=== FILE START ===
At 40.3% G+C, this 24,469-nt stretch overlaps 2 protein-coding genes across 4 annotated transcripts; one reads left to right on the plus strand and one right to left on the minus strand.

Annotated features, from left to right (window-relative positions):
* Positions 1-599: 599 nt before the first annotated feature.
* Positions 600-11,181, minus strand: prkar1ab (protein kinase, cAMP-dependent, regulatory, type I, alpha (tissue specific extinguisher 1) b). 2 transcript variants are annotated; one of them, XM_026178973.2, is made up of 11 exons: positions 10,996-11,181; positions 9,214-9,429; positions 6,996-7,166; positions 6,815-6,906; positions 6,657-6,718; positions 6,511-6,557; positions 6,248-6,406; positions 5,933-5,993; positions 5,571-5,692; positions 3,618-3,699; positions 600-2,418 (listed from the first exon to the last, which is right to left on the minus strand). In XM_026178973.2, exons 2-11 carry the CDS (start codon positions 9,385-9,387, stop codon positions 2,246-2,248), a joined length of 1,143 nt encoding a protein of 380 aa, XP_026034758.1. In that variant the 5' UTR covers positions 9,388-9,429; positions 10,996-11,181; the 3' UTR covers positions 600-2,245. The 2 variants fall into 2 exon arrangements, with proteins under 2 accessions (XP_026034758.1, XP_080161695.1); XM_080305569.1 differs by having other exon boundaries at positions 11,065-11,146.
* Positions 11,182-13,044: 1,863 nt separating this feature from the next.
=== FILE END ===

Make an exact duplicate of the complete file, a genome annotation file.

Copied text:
At 40.3% G+C, this 24,469-nt stretch overlaps 2 protein-coding genes across 4 annotated transcripts; one reads left to right on the plus strand and one right to left on the minus strand.

Annotated features, from left to right (window-relative positions):
* Positions 1-599: 599 nt before the first annotated feature.
* Positions 600-11,181, minus strand: prkar1ab (protein kinase, cAMP-dependent, regulatory, type I, alpha (tissue specific extinguisher 1) b). 2 transcript variants are annotated; one of them, XM_026178973.2, is made up of 11 exons: positions 10,996-11,181; positions 9,214-9,429; positions 6,996-7,166; positions 6,815-6,906; positions 6,657-6,718; positions 6,511-6,557; positions 6,248-6,406; positions 5,933-5,993; positions 5,571-5,692; positions 3,618-3,699; positions 600-2,418 (listed from the first exon to the last, which is right to left on the minus strand). In XM_026178973.2, exons 2-11 carry the CDS (start codon positions 9,385-9,387, stop codon positions 2,246-2,248), a joined length of 1,143 nt encoding a protein of 380 aa, XP_026034758.1. In that variant the 5' UTR covers positions 9,388-9,429; positions 10,996-11,181; the 3' UTR covers positions 600-2,245. The 2 variants fall into 2 exon arrangements, with proteins under 2 accessions (XP_026034758.1, XP_080161695.1); XM_080305569.1 differs by having other exon boundaries at positions 11,065-11,146.
* Positions 11,182-13,044: 1,863 nt separating this feature from the next.